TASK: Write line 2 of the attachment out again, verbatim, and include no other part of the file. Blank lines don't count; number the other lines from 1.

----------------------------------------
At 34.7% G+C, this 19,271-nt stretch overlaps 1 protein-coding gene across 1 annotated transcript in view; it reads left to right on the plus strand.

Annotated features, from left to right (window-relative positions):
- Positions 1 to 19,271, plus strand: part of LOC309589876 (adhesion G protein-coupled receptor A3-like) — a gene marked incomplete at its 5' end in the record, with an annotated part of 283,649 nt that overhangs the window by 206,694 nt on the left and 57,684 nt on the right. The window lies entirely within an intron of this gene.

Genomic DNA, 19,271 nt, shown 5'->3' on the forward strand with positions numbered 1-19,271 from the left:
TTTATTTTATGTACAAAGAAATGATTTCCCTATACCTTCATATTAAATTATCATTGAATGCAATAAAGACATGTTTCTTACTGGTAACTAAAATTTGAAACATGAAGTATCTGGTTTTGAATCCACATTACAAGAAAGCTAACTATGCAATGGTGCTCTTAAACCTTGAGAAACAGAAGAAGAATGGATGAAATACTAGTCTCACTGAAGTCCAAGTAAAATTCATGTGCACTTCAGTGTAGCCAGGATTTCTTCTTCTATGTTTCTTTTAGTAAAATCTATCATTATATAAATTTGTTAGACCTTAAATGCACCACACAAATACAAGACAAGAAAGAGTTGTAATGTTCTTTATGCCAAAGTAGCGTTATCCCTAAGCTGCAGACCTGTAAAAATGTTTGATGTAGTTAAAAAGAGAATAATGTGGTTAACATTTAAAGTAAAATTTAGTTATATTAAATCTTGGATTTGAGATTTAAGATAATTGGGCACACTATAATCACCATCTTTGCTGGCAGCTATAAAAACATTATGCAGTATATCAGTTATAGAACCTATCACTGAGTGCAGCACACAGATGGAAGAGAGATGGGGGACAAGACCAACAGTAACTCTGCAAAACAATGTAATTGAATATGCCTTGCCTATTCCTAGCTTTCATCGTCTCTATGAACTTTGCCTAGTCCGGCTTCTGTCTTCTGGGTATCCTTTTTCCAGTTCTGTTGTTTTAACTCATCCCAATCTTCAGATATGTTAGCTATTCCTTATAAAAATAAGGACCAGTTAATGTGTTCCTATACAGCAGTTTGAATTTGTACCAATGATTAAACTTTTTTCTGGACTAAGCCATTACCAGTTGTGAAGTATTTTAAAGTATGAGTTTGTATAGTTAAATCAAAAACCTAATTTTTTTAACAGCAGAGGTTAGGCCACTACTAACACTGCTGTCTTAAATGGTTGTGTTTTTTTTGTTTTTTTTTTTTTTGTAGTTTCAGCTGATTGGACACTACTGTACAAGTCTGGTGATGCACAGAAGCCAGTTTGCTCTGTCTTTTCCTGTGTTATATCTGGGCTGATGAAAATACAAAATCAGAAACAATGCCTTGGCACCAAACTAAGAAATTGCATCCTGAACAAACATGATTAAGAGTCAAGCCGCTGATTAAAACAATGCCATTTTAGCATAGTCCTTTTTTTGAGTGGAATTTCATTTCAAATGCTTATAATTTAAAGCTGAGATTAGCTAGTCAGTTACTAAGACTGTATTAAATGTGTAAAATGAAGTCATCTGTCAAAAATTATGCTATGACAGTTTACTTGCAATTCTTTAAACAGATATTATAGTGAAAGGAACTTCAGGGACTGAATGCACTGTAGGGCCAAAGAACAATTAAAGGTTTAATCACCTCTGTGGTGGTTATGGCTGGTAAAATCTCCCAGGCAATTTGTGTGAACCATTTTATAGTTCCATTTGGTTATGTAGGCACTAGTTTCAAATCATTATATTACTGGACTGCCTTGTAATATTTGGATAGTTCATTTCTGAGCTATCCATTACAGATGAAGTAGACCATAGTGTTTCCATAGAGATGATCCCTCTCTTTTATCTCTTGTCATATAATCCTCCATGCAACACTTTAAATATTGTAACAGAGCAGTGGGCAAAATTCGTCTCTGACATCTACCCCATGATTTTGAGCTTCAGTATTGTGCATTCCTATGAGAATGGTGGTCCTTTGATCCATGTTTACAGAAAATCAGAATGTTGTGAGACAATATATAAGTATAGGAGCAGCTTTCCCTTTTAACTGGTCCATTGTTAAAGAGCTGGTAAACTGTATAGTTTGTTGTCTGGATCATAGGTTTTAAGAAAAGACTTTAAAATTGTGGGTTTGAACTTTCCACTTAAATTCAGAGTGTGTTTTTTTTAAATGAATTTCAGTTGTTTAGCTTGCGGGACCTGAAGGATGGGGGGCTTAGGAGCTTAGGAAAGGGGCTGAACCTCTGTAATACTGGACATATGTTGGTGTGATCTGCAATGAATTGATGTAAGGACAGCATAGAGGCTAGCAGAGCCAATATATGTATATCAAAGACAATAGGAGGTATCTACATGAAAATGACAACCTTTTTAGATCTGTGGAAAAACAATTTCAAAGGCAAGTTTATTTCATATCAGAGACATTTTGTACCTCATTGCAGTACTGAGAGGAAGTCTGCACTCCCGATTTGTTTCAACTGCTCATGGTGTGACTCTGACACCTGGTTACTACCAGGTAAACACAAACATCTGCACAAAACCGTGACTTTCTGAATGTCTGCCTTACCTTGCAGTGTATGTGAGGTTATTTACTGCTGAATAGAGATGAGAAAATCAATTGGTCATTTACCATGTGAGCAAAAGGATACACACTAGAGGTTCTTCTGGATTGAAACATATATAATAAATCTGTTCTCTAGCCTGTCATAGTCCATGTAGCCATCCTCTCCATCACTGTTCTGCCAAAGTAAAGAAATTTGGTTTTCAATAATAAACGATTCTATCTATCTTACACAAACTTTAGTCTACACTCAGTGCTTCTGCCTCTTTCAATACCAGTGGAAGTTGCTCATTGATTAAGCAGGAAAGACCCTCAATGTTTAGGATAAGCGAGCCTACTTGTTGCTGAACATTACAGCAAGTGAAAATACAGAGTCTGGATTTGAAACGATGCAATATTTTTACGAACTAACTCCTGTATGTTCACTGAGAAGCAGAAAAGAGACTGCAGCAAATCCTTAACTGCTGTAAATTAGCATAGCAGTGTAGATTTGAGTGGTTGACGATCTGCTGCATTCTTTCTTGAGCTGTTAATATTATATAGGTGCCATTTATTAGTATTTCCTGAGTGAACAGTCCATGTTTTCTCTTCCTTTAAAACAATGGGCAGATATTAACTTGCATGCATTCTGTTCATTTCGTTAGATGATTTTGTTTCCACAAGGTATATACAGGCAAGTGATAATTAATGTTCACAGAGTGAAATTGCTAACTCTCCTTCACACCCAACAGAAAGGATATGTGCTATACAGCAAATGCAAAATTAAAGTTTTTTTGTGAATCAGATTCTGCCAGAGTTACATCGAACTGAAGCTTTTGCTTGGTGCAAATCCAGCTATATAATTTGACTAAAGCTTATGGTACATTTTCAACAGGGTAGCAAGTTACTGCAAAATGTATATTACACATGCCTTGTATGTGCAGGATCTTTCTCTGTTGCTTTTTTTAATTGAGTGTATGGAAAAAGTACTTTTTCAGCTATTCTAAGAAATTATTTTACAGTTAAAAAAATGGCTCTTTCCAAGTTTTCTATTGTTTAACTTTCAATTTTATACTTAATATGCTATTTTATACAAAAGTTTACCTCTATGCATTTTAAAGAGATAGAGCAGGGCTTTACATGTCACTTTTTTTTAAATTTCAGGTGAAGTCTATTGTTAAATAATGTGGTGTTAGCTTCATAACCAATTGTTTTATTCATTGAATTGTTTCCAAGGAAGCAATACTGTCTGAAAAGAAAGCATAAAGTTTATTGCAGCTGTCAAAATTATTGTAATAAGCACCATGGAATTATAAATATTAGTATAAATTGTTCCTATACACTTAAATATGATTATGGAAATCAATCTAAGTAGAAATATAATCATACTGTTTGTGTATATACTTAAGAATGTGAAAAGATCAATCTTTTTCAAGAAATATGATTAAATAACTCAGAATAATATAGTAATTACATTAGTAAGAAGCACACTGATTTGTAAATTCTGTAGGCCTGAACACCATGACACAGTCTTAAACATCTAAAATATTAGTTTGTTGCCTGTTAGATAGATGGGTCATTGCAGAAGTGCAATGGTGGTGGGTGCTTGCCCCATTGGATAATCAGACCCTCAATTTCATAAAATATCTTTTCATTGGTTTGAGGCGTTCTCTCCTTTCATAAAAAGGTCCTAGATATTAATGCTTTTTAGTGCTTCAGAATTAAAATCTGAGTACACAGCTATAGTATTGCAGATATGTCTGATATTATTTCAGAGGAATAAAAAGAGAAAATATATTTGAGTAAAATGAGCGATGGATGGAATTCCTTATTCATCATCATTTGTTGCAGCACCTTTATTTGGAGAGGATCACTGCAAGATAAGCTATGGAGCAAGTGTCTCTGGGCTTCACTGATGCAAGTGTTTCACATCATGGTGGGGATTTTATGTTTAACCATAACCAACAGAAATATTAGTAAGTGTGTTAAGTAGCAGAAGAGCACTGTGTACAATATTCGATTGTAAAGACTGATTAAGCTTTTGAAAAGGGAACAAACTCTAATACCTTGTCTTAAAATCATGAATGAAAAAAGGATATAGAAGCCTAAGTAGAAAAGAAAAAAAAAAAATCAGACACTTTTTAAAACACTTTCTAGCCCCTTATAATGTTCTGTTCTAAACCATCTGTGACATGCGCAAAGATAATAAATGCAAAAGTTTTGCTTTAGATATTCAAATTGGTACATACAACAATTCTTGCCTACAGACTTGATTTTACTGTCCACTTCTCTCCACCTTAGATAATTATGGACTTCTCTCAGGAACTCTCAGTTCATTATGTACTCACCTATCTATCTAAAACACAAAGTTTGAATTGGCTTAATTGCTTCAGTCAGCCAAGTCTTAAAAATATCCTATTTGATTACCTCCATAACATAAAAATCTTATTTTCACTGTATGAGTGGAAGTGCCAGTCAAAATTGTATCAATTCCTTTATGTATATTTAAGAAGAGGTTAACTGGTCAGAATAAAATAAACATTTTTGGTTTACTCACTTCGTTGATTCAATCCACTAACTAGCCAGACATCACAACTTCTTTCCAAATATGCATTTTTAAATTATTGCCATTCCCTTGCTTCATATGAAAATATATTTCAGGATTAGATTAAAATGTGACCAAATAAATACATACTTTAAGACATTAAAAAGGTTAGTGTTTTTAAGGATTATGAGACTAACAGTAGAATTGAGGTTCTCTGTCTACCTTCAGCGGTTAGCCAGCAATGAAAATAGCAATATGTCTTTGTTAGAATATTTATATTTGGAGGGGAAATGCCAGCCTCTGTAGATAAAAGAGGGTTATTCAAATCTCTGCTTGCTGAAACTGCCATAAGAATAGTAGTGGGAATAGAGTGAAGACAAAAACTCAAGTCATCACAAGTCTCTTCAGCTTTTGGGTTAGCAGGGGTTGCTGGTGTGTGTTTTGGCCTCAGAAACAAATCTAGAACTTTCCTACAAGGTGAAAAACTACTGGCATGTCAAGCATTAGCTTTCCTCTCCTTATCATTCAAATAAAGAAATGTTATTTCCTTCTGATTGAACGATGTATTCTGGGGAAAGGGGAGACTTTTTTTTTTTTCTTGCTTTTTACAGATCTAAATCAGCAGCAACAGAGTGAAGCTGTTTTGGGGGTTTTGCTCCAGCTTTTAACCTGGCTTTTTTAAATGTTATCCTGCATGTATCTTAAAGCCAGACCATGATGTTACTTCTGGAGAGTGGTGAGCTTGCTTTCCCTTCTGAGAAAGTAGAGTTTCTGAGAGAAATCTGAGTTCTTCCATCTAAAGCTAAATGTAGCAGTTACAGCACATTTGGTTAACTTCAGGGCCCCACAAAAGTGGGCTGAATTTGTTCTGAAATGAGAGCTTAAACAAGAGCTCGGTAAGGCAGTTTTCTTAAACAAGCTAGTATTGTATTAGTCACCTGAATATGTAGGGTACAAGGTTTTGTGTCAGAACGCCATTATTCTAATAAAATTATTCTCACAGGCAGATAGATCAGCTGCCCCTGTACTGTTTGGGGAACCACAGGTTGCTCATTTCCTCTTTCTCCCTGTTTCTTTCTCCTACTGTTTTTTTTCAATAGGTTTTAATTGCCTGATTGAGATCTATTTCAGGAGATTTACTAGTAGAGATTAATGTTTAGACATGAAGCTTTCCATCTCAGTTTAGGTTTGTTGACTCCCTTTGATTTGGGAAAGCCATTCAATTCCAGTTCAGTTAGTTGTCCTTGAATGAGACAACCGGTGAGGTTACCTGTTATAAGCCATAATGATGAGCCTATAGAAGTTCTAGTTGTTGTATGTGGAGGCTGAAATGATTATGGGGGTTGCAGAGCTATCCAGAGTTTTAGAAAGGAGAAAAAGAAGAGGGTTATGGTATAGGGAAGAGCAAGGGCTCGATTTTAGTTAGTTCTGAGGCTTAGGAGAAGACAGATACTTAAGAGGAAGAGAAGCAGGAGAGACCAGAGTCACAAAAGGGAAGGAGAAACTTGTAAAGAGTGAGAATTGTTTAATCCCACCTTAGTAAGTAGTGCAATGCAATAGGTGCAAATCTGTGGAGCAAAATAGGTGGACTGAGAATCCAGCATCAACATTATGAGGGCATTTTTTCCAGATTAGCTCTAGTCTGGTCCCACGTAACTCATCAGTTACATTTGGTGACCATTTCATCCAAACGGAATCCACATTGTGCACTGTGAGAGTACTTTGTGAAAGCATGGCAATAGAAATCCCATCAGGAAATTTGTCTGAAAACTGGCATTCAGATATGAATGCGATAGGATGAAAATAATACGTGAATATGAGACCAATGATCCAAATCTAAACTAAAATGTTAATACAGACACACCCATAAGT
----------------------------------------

Annotated features, from left to right (window-relative positions):